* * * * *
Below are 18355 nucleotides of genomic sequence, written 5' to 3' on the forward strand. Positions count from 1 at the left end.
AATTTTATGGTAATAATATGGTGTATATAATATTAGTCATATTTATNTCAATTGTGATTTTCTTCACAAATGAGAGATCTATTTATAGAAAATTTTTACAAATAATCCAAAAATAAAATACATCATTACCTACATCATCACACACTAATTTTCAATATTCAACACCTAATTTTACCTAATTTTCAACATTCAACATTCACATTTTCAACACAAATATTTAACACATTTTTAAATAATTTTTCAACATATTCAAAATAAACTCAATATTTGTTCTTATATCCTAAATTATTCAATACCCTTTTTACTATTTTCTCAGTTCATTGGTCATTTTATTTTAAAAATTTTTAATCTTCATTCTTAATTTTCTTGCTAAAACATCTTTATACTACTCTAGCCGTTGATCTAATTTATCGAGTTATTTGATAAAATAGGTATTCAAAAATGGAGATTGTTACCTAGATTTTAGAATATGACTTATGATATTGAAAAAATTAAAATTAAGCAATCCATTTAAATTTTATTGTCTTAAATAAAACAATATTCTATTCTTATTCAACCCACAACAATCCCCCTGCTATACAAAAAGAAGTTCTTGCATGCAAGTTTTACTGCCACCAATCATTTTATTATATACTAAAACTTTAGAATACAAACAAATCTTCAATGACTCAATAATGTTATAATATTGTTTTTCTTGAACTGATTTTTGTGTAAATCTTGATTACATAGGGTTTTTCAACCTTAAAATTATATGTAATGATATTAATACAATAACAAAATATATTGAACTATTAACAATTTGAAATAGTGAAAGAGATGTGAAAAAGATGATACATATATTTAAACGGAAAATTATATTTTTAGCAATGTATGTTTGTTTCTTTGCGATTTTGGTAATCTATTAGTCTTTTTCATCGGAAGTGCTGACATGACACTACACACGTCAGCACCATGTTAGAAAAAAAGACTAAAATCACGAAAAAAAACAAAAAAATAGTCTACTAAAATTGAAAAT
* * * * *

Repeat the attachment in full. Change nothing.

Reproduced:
Below are 18355 nucleotides of genomic sequence, written 5' to 3' on the forward strand. Positions count from 1 at the left end.
AATTTTATGGTAATAATATGGTGTATATAATATTAGTCATATTTATNTCAATTGTGATTTTCTTCACAAATGAGAGATCTATTTATAGAAAATTTTTACAAATAATCCAAAAATAAAATACATCATTACCTACATCATCACACACTAATTTTCAATATTCAACACCTAATTTTACCTAATTTTCAACATTCAACATTCACATTTTCAACACAAATATTTAACACATTTTTAAATAATTTTTCAACATATTCAAAATAAACTCAATATTTGTTCTTATATCCTAAATTATTCAATACCCTTTTTACTATTTTCTCAGTTCATTGGTCATTTTATTTTAAAAATTTTTAATCTTCATTCTTAATTTTCTTGCTAAAACATCTTTATACTACTCTAGCCGTTGATCTAATTTATCGAGTTATTTGATAAAATAGGTATTCAAAAATGGAGATTGTTACCTAGATTTTAGAATATGACTTATGATATTGAAAAAATTAAAATTAAGCAATCCATTTAAATTTTATTGTCTTAAATAAAACAATATTCTATTCTTATTCAACCCACAACAATCCCCCTGCTATACAAAAAGAAGTTCTTGCATGCAAGTTTTACTGCCACCAATCATTTTATTATATACTAAAACTTTAGAATACAAACAAATCTTCAATGACTCAATAATGTTATAATATTGTTTTTCTTGAACTGATTTTTGTGTAAATCTTGATTACATAGGGTTTTTCAACCTTAAAATTATATGTAATGATATTAATACAATAACAAAATATATTGAACTATTAACAATTTGAAATAGTGAAAGAGATGTGAAAAAGATGATACATATATTTAAACGGAAAATTATATTTTTAGCAATGTATGTTTGTTTCTTTGCGATTTTGGTAATCTATTAGTCTTTTTCATCGGAAGTGCTGACATGACACTACACACGTCAGCACCATGTTAGAAAAAAAGACTAAAATCACGAAAAAAAACAAAAAAATAGTCTACTAAAATTGAAAAT